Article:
Even if you aren’t a professional fitter, with a little patience you can still fit yourself for the hosel type and position which provide the most repeatable results and toward lowering your score.

Paws for a Cause
Lastly, for every SPOT putter sold this year, a portion of the sales is going to be donated to our local animal shelter to help a fellow Spot.


Dynacraft Spot Putter – Clubhead $19.95 ea.


  1. Mike French says:

    Pretty amazing concept (for putter fitting and adjustability)in a golf world where Driver adjustability is now the norm. You did a great job explaining all the factors that we should be considering when fitting a putter. Thanks for that.

    Do you have any plans for a mallet-style or high MOI type head in the works? I know the blade style is probably the most used on the tour, but most of the guys I play with (myself included) have transitioned to a larger, higher MOI type putter head. If this becomes a good seller for you maybe the next logical step would be to add removable weights giving us the ability to offer a heavier or lighter putter to our customers to even further customize the fit.

    Thanks for all the innovation Hireko continues to provide.


    Jeff or anyone who can answer: GREAT PUTTER, is it approved for USGA Tournament Play when asembled with the ADJ. HOSEL; or is it just for FITTING??? Thanks FRANK

  3. Glenn says:

    “One putter I am so proud to introduce is SPOT whose acronym is short for Stoke Path Optimization Technology.”

    I am “stoked” over the release of this head too.
    I’m sure you meant something else.

  4. Jeff Summitt says:


    The SPOT putter meets all the requirements for adjustability in the Rules of Golf. It was intended for both play and fitting.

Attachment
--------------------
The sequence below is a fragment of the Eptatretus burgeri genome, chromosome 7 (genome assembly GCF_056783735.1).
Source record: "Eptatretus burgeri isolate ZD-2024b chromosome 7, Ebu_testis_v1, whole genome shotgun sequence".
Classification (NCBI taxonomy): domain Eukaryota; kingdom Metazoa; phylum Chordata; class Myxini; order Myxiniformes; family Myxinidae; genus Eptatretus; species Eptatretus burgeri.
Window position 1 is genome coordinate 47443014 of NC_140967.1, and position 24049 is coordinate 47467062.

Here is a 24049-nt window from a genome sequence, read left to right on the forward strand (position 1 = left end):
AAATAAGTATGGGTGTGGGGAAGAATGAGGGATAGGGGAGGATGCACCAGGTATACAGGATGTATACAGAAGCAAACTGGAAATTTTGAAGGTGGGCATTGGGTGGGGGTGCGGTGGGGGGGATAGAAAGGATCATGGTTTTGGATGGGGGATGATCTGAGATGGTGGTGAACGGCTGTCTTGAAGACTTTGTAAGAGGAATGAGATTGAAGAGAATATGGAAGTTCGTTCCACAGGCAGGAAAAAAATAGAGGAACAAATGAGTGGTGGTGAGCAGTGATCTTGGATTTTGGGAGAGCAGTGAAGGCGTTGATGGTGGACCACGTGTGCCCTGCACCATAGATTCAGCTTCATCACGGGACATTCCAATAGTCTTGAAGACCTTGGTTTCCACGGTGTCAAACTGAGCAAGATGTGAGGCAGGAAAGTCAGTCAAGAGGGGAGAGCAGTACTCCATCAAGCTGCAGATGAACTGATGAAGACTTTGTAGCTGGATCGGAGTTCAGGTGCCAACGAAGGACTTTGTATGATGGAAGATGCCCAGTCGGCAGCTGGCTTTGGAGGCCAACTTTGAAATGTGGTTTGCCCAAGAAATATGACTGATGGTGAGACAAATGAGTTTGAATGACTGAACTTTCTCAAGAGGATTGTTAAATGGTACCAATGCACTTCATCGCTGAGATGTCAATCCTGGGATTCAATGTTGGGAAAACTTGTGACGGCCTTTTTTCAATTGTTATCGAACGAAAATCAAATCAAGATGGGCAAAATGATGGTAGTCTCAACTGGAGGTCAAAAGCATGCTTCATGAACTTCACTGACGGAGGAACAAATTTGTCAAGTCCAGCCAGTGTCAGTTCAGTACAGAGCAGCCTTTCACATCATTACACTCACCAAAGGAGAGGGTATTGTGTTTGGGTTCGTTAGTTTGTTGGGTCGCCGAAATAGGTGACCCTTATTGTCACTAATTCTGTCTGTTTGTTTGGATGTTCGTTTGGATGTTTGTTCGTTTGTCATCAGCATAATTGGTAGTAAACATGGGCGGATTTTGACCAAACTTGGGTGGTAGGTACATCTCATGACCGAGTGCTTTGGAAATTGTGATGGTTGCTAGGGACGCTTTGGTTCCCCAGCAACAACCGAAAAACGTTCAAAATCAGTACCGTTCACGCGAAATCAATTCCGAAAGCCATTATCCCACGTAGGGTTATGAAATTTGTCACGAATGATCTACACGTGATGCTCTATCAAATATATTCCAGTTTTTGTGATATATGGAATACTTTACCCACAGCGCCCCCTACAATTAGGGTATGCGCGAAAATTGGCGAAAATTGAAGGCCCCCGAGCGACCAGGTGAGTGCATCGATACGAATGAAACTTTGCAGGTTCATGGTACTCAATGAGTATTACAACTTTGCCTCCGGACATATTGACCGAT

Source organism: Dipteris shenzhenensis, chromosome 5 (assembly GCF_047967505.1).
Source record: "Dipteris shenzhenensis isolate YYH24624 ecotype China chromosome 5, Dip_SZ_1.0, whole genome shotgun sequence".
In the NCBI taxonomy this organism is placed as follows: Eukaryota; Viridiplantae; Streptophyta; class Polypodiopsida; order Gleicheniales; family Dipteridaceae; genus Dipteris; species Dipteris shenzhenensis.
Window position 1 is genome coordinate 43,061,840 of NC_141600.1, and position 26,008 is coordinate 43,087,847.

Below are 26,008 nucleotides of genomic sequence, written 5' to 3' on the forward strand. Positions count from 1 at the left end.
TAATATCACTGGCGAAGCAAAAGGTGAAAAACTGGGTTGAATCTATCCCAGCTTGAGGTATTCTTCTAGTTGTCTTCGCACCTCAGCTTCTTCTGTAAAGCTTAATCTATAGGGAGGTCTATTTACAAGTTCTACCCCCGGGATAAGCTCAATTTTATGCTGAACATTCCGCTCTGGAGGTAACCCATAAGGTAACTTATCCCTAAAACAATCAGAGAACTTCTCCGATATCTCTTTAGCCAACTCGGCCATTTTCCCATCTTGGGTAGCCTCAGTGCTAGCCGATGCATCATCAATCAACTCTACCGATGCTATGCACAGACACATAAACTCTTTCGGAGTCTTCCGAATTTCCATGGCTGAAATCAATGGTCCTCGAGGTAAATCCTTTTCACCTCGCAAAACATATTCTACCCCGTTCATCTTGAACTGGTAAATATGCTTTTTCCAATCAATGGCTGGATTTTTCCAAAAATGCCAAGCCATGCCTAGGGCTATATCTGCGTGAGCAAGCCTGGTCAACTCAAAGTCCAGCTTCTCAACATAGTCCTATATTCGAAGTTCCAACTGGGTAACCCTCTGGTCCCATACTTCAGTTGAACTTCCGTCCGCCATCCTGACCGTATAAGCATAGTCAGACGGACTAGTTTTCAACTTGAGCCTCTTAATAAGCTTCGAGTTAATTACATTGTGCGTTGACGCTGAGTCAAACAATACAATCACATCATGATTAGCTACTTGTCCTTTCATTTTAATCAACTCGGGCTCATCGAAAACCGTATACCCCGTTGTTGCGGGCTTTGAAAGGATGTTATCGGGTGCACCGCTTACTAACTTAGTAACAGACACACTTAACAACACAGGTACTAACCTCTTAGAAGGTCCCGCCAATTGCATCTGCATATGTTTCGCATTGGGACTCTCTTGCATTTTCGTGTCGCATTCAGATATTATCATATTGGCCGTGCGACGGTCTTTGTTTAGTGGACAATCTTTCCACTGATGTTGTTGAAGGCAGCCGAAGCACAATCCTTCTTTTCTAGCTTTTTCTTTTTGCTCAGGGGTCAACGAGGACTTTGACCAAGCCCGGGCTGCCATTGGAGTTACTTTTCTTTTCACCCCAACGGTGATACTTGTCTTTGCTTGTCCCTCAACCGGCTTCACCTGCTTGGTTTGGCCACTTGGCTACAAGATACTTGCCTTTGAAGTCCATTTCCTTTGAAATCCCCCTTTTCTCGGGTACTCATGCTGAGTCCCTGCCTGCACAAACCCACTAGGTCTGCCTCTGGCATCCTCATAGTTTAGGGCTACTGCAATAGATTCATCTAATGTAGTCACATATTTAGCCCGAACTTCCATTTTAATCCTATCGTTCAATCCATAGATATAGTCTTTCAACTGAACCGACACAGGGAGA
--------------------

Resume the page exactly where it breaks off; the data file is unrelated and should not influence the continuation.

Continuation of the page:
5. Jeff Summitt says:


    I have tons of ideas, it is just a matter if a product will sell. We want to see how well the blade does before introducing a mallet style.

  6. Any plans on introducing an adjustable putter shaft to generate a regular, belly and chest style putter? gc

  7. raemcnichol says:

    the best inovation in golf since the 460 driver heads—–a tip of the hat to you

  8. Bud Villalpando says:

    What about the material on the face ? What is it ? Does the ball come off soft, med, or hard ? Is it variable ?

  9. Jeff Summitt says:


    I have been working on something for longer putters but not sure when we will pull the trigger.

  10. Chuck Prickett says:

    Great Idea. Now all we need is a connection system where we can change the shafts like they do with the Drivers. I currently keep switching between a standard length putter and a Belly. Sure would be nice to unscrew one shaft and replace it with another without having to regrip.

  11. Jeff Summitt says:


    The face is 431 stainless steel – no soft inserts. Then again, almost all balls have a soft urethane cover.

  12. what is the weight of the putter head?

  13. Jeff Summitt says:


    The weight of the body, hosel and screws is 355g.

  14. Heel-toe weighted putters (for example, a Ping Anser 2) hang at a 45 degree angle (4 o’clock) to the ground.

  15. GLENN B. says:


  16. Jeff Summitt says:

    Business Review:

    45 degrees is an over simplification. 4:30 would be 45º and 4 o’clock would be less than that or 30 degrees.

  17. Jeff Summitt says:

    Glenn B.

    The hosels are made of 431 stainless steel. Bendability will depend upon how surely you can clamp the head and the tools you have to bend them. Remember you are relying on the screws to do the same thing as if the hosel was cast as part of the body.

  18. Mark says:

    I bought the Spot Putter and slant neck hosel and am completely satisfied. It took a little persuading to get the shaft and grip installed by Hireko (stepless steel with Jumbo Winn grip) but I can already see a difference in how I stroke the putter and the new found accuracy to the target. Great putter would highly recommend it!!!